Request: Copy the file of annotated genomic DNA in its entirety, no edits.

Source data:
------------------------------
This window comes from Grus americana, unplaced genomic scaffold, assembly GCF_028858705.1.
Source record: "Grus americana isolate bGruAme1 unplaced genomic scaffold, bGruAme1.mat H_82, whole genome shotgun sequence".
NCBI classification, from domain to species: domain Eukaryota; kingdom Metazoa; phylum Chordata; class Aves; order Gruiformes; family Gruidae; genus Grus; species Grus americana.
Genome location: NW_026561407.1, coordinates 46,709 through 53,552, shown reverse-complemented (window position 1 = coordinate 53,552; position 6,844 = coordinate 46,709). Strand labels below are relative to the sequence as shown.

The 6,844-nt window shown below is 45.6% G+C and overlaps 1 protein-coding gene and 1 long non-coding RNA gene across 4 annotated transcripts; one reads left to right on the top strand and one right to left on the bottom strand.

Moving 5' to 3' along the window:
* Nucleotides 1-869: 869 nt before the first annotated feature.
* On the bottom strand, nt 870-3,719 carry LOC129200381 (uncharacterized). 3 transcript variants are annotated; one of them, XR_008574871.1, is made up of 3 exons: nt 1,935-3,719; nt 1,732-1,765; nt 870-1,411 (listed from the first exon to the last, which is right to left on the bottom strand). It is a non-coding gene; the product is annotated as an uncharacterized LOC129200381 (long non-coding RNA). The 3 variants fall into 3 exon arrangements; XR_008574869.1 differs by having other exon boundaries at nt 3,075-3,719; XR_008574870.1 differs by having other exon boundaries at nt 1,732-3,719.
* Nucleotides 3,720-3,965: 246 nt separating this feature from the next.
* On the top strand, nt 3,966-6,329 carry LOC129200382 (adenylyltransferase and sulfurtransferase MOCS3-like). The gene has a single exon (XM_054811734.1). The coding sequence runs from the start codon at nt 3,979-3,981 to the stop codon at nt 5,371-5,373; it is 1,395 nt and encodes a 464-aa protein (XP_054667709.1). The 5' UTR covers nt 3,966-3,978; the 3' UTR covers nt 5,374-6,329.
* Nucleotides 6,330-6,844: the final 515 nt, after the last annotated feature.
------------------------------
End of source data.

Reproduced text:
This window comes from Grus americana, unplaced genomic scaffold, assembly GCF_028858705.1.
Source record: "Grus americana isolate bGruAme1 unplaced genomic scaffold, bGruAme1.mat H_82, whole genome shotgun sequence".
NCBI classification, from domain to species: domain Eukaryota; kingdom Metazoa; phylum Chordata; class Aves; order Gruiformes; family Gruidae; genus Grus; species Grus americana.
Genome location: NW_026561407.1, coordinates 46,709 through 53,552, shown reverse-complemented (window position 1 = coordinate 53,552; position 6,844 = coordinate 46,709). Strand labels below are relative to the sequence as shown.

The 6,844-nt window shown below is 45.6% G+C and overlaps 1 protein-coding gene and 1 long non-coding RNA gene across 4 annotated transcripts; one reads left to right on the top strand and one right to left on the bottom strand.

Moving 5' to 3' along the window:
* Nucleotides 1-869: 869 nt before the first annotated feature.
* On the bottom strand, nt 870-3,719 carry LOC129200381 (uncharacterized). 3 transcript variants are annotated; one of them, XR_008574871.1, is made up of 3 exons: nt 1,935-3,719; nt 1,732-1,765; nt 870-1,411 (listed from the first exon to the last, which is right to left on the bottom strand). It is a non-coding gene; the product is annotated as an uncharacterized LOC129200381 (long non-coding RNA). The 3 variants fall into 3 exon arrangements; XR_008574869.1 differs by having other exon boundaries at nt 3,075-3,719; XR_008574870.1 differs by having other exon boundaries at nt 1,732-3,719.
* Nucleotides 3,720-3,965: 246 nt separating this feature from the next.
* On the top strand, nt 3,966-6,329 carry LOC129200382 (adenylyltransferase and sulfurtransferase MOCS3-like). The gene has a single exon (XM_054811734.1). The coding sequence runs from the start codon at nt 3,979-3,981 to the stop codon at nt 5,371-5,373; it is 1,395 nt and encodes a 464-aa protein (XP_054667709.1). The 5' UTR covers nt 3,966-3,978; the 3' UTR covers nt 5,374-6,329.
* Nucleotides 6,330-6,844: the final 515 nt, after the last annotated feature.